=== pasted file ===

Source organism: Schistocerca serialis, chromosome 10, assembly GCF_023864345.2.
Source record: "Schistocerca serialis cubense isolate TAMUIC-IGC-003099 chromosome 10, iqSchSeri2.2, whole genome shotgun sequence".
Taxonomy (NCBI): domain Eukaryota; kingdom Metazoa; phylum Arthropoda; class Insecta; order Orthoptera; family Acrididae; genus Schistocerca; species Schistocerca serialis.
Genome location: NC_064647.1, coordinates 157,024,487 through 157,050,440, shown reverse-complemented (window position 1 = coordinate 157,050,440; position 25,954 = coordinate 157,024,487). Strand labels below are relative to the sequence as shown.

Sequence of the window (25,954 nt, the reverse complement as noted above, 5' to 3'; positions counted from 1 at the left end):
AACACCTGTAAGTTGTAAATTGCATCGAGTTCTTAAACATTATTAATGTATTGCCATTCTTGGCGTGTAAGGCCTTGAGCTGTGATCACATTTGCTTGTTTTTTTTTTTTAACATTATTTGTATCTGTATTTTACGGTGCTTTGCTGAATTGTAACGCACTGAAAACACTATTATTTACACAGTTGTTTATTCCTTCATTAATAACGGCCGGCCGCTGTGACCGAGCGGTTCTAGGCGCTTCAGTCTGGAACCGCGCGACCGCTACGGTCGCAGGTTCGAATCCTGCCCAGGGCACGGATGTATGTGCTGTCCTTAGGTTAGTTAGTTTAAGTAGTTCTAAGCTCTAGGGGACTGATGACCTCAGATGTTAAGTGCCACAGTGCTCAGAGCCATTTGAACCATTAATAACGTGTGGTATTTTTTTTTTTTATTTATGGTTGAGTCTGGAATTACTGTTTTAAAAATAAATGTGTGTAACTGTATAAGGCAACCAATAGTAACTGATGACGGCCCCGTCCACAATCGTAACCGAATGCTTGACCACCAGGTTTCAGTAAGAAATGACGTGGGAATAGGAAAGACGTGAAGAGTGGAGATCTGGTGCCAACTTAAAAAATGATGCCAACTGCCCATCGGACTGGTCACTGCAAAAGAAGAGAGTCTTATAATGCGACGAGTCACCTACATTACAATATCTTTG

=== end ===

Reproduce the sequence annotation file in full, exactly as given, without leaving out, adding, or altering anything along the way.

Source organism: Schistocerca serialis, chromosome 10, assembly GCF_023864345.2.
Source record: "Schistocerca serialis cubense isolate TAMUIC-IGC-003099 chromosome 10, iqSchSeri2.2, whole genome shotgun sequence".
Taxonomy (NCBI): domain Eukaryota; kingdom Metazoa; phylum Arthropoda; class Insecta; order Orthoptera; family Acrididae; genus Schistocerca; species Schistocerca serialis.
Genome location: NC_064647.1, coordinates 157,024,487 through 157,050,440, shown reverse-complemented (window position 1 = coordinate 157,050,440; position 25,954 = coordinate 157,024,487). Strand labels below are relative to the sequence as shown.

Sequence of the window (25,954 nt, the reverse complement as noted above, 5' to 3'; positions counted from 1 at the left end):
AACACCTGTAAGTTGTAAATTGCATCGAGTTCTTAAACATTATTAATGTATTGCCATTCTTGGCGTGTAAGGCCTTGAGCTGTGATCACATTTGCTTGTTTTTTTTTTTTAACATTATTTGTATCTGTATTTTACGGTGCTTTGCTGAATTGTAACGCACTGAAAACACTATTATTTACACAGTTGTTTATTCCTTCATTAATAACGGCCGGCCGCTGTGACCGAGCGGTTCTAGGCGCTTCAGTCTGGAACCGCGCGACCGCTACGGTCGCAGGTTCGAATCCTGCCCAGGGCACGGATGTATGTGCTGTCCTTAGGTTAGTTAGTTTAAGTAGTTCTAAGCTCTAGGGGACTGATGACCTCAGATGTTAAGTGCCACAGTGCTCAGAGCCATTTGAACCATTAATAACGTGTGGTATTTTTTTTTTTTATTTATGGTTGAGTCTGGAATTACTGTTTTAAAAATAAATGTGTGTAACTGTATAAGGCAACCAATAGTAACTGATGACGGCCCCGTCCACAATCGTAACCGAATGCTTGACCACCAGGTTTCAGTAAGAAATGACGTGGGAATAGGAAAGACGTGAAGAGTGGAGATCTGGTGCCAACTTAAAAAATGATGCCAACTGCCCATCGGACTGGTCACTGCAAAAGAAGAGAGTCTTATAATGCGACGAGTCACCTACATTACAATATCTTTG